about warrants & building control approval

This briefing note describes the processes surrounding building warrant and building control approval in the UK. Please note the following:

  • a ‘building warrant’ applies only in Scotland. ‘building control approval’ is the name of the equivalent permission in England and Wales
  • planning permission (the pre-warrant or pre-building control approval stage of a project) is a different subject. Please consult your agent or your local authority planning department for guidance on this before considering warrants and building control approval

Do I need a building warrant/building control approval at all?

Some types of structure are entirely exempt from the Building Regulations and therefore do not need a building warrant or building control approval in order to be built. Here in Scotland these structures are listed in Schedule 1 of the Scottish Technical Standards. There are also some other buildings and types of work which, while not exempt from the Building Regulations, do not in fact require a warrant or approval in order to be built. These are listed in Schedule 3 of the Scottish Technical Standards. Here are links to those schedules on the Scottish Government website for the two main categories of project:

The wording of these documents can be a little hard to grasp, so if you would prefer to discuss your project, please call us.

For work in England and Wales there are similar exemptions. Exempt classes of building can be found described in seven classes here and there is additional guidance on some exempt activities presented in a helpful format here. If you think you work may be exempt but are unsure, please feel free to call us for advice.

Assuming you do need a warrant/building control approval:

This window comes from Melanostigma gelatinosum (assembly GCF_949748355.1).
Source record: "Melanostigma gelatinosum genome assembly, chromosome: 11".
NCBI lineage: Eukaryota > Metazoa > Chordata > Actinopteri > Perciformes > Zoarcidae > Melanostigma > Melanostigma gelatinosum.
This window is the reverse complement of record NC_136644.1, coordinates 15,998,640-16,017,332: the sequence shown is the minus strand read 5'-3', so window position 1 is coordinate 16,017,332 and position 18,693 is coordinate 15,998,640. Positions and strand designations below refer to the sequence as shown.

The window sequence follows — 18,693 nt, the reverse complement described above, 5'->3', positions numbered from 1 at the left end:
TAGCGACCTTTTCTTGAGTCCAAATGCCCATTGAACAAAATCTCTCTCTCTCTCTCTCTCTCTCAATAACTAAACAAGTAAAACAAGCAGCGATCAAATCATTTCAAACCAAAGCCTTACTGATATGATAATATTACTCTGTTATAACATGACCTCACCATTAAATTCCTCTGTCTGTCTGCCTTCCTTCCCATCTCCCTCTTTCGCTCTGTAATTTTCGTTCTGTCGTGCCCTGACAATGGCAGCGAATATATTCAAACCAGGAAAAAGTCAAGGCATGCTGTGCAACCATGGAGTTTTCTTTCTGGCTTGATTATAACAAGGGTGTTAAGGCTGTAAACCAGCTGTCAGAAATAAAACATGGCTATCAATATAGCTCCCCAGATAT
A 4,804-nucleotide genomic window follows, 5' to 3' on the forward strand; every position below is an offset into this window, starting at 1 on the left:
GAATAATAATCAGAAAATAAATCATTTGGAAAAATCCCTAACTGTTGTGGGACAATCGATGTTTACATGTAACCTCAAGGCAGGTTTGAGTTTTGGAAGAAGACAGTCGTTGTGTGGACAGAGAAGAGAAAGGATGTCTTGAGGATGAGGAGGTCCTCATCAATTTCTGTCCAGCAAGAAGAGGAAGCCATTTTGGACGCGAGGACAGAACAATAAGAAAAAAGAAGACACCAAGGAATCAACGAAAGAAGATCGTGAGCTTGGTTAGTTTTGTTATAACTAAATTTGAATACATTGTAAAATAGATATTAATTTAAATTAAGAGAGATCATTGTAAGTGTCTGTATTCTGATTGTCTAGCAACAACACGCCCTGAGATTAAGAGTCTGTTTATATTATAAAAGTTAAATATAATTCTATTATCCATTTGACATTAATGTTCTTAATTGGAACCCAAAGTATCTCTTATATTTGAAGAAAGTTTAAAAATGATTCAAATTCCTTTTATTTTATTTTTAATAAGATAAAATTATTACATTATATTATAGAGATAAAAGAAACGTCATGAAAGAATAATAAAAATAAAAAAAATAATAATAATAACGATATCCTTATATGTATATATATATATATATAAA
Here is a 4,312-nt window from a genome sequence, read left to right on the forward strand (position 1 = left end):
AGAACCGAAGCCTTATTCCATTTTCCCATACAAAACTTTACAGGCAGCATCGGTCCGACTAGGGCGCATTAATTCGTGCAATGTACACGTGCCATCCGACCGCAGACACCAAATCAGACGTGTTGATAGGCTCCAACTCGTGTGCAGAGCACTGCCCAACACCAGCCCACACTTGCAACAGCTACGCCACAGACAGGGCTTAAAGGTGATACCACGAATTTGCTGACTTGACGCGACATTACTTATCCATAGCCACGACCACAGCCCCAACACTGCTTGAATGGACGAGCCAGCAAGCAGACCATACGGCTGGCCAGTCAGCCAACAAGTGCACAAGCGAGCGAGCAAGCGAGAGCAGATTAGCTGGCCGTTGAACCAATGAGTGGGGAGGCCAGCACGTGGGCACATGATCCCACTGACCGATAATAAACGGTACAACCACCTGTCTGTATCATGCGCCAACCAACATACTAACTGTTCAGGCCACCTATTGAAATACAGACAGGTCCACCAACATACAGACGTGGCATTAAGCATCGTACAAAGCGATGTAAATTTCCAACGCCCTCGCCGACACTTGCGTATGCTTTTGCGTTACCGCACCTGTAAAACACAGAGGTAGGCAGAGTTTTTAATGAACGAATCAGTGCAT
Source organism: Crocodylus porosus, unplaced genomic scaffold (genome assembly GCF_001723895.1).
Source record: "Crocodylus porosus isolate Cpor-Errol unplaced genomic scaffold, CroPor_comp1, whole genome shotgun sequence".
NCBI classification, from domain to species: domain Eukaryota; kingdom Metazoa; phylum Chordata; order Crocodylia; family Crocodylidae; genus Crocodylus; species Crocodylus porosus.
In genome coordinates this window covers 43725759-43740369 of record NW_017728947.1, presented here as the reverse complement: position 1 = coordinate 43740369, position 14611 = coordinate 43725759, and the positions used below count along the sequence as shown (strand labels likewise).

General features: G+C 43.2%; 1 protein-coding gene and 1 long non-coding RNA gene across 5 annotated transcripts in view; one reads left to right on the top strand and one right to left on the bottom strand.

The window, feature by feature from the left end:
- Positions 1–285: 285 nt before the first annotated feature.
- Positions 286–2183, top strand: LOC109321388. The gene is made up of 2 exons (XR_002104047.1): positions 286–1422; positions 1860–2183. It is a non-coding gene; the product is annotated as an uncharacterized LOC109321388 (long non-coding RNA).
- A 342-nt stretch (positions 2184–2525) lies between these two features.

What is a building warrant?

It’s a legal permit applicable in Scotland, demonstrating compliance with the Building (Scotland) Regulations 2004. You need one before starting most types of new building, alteration or demolition work.

Why do I need a building warrant?

They tell you you have met the legal standards that buildings must meet to protect people’s health, safety and welfare. The standards promote ways of conserving fuel and energy and having a warrant also says you have achieved this. Ultimately you need one because you will be prosecuted if you carry out building work controlled by the Building Regulations without one.

How do I get a building warrant?

You or your agent need to send plans for the work you propose to your local authority, along with an application form and fee.

What happens if I don’t get one?

It’s an offence to begin work for which a warrant is needed without first getting one. You could face the expense of a fine or having to have the building work redone. If you go to sell the property you could face extra paper work, which could lead to delays and extra expense.

Does the warrant cover planning permission or other consents?